We’re good moms, right? We want to raise kids to be independent, loving, and positive contributors to society. Lately I’ve seen a few seeds of entitlement in Miss H (3). They’re really simple at this point: a granola bar wrapper tossed haphazardly on the floor, or the refusal to accept that I won’t play this very second.
Before I had children, I was positive that I wouldn’t raise entitled kids. Now I’m realizing that some of the areas where I consider myself a good mom could lead to entitlement. Sometimes our authority as mothers becomes compromised.
Entitlement- Even When You’re A Good Mom
Good moms play with their kids. We want our kids to feel loved, so we play with them as much as we can. After all, we hear that parents often miss playing with their kids as they get older.
But…kids also need to learn how to play independently. Playing with children ALL THE TIME doesn’t allow them to develop important independent play skills. When we scrap other responsibilities to always play with our kids, they learn that they are the only thing that matters. The world revolves around them.
I used this quote in my post on breaks for mommy, but I think it applies here, too.
“The part of mother or teacher in the early years (indeed, all through life) is to sow opportunities, and then to keep in the background, ready with a guiding or restraining hand only when these are badly wanted. Mothers shirk their work and put it, as they would say, into better hands than their own, because they do not recognize that wise letting alone is the chief thing asked of them….” Charlotte Mason, Home Education
Good moms want a peaceful home atmosphere. The atmosphere is so important in the Charlotte Mason philosophy. We try to let love abound, stop arguments that arise, clean up, and guide our kids in learning and maturity.
But…children should learn the important lessons. Constantly cleaning up for our children and solving their problems for the sake of the home atmosphere doesn’t allow them to learn these important skills. They need to learn how to work on chores, problems, lessons, etc.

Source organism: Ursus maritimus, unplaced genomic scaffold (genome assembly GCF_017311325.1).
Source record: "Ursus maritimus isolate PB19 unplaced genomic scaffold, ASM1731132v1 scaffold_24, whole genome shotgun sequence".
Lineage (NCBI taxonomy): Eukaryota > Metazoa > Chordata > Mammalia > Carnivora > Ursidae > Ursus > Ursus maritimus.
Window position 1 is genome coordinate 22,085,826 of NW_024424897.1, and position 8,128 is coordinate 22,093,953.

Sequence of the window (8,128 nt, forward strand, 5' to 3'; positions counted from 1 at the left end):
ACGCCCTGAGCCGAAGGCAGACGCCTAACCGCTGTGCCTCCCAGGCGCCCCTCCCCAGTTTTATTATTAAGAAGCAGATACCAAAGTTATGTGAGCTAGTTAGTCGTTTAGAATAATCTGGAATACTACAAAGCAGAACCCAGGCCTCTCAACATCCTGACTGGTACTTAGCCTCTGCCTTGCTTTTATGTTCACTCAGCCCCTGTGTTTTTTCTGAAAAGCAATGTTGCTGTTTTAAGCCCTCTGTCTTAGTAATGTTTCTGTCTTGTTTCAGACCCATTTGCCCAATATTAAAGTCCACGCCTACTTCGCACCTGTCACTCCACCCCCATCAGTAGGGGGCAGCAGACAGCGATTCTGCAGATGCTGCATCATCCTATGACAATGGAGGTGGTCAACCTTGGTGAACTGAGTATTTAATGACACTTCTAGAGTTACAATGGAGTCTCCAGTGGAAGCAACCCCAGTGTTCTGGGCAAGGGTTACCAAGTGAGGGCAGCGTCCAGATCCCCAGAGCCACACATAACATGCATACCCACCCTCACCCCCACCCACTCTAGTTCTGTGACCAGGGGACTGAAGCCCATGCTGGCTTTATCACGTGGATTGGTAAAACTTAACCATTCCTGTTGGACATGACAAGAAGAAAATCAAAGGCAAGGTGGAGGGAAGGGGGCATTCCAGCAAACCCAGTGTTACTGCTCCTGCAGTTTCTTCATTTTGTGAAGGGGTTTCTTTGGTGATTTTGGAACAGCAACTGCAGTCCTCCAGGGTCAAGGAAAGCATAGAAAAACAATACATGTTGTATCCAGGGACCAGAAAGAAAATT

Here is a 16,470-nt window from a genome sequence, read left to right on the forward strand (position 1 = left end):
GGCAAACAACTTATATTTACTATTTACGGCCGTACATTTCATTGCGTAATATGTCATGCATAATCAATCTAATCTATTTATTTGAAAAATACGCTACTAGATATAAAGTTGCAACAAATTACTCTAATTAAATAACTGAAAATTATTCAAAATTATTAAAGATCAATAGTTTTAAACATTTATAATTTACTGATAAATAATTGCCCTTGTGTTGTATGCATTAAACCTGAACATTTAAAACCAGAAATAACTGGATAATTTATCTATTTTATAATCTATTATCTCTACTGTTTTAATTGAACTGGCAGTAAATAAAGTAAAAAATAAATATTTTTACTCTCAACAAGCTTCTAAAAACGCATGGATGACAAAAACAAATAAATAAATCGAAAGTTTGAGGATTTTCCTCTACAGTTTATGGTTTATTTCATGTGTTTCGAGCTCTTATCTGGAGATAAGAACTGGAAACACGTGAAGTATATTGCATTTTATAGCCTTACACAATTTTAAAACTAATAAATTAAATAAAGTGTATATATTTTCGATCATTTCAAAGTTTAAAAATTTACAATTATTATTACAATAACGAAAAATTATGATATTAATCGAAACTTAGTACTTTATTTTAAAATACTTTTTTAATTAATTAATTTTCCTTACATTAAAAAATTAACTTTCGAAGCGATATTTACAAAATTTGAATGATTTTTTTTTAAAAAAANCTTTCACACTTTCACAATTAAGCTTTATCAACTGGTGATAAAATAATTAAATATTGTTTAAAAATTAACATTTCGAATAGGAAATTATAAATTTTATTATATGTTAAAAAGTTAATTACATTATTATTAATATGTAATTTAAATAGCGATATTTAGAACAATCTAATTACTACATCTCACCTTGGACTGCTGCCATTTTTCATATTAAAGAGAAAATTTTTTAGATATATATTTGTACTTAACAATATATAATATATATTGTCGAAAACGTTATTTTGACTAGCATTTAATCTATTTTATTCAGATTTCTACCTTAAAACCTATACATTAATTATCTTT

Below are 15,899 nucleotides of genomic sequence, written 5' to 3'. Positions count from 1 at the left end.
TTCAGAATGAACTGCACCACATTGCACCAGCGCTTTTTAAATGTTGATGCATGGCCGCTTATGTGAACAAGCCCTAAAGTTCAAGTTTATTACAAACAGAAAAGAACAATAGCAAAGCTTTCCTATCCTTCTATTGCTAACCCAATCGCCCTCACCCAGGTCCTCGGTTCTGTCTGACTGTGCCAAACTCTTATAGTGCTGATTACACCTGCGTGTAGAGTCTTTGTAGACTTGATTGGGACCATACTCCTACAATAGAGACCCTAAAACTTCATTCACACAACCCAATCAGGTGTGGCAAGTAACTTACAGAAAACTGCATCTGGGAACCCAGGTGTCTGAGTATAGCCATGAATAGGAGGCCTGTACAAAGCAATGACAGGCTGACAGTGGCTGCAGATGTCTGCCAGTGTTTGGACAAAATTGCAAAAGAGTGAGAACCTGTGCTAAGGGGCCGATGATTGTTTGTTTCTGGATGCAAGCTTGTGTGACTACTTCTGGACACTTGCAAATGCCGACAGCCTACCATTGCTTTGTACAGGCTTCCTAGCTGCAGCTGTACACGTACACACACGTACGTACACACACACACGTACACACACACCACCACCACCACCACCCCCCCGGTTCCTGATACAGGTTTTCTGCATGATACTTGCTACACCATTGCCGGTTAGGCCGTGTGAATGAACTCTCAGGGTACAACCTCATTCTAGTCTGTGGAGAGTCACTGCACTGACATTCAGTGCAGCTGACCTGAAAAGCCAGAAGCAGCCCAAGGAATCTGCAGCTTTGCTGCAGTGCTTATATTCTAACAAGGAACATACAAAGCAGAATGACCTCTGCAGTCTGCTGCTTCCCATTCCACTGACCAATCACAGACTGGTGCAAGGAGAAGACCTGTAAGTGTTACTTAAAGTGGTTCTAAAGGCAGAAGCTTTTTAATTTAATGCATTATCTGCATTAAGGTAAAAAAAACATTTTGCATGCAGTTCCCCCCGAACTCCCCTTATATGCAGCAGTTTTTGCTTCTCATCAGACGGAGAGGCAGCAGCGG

Good moms let their children make choices. We know that allowing children to make choices helps them develop important decision making skills, and gives them a sense of empowerment. Also, it is a necessary part of Charlotte Mason’s first principle: children are born persons.
But…they shouldn’t be sheltered from the consequences. If we let children make choices, we have to be okay with the fact that their choices might not have great consequences. When we let children make choices, but shelter them from the natural consequences, they don’t learn responsibility for their actions. Instead, they learn that they can make decisions, and mom will save me from whatever is coming my way.
If Miss H doesn’t eat her dinner, then she can’t have a snack before bed. This is something we learned the hard way. She wouldn’t eat her dinner, and then, inevitably right after we brushed her teeth, she’d ask for more food. We eventually realized that we allowed her to choose not to eat her dinner, but then sheltered her from the consequence of being hungry.
Obviously, we need to protect our children from extreme consequences that could affect their physical and mental health. But if they’re somewhat uncomfortable when they choose not to wear shoes or eat their meal? That’s a learning opportunity.
Good moms meet their children’s needs right away. We learn as soon as we become parents that we need to meet our children’s needs for their emotional health. We rush to them when they cry, change their diapers, feed them on schedule, and take care of a plethora of other needs.
But…wants and needs are different. For me, wants and needs started to blur together. I was so focused on meeting my children’s needs that I started answering their every request immediately. Wants DON’T need to be met immediately, and doing this routinely creates an entitled attitude.
Good moms want their children to treat others politely. We give gentle prompts like, “What do you say?” and “How can you ask nicely?” to get them into the habit of politeness.
But…kids should treat their moms politely, too. While I try to get Miss H to use good manners, I sacrifice my personal need for niceties. When I’m not consistent with having H use her best manners, I notice that it creeps into her treatment of others, as well.
How do you protect your children from developing entitled attitudes?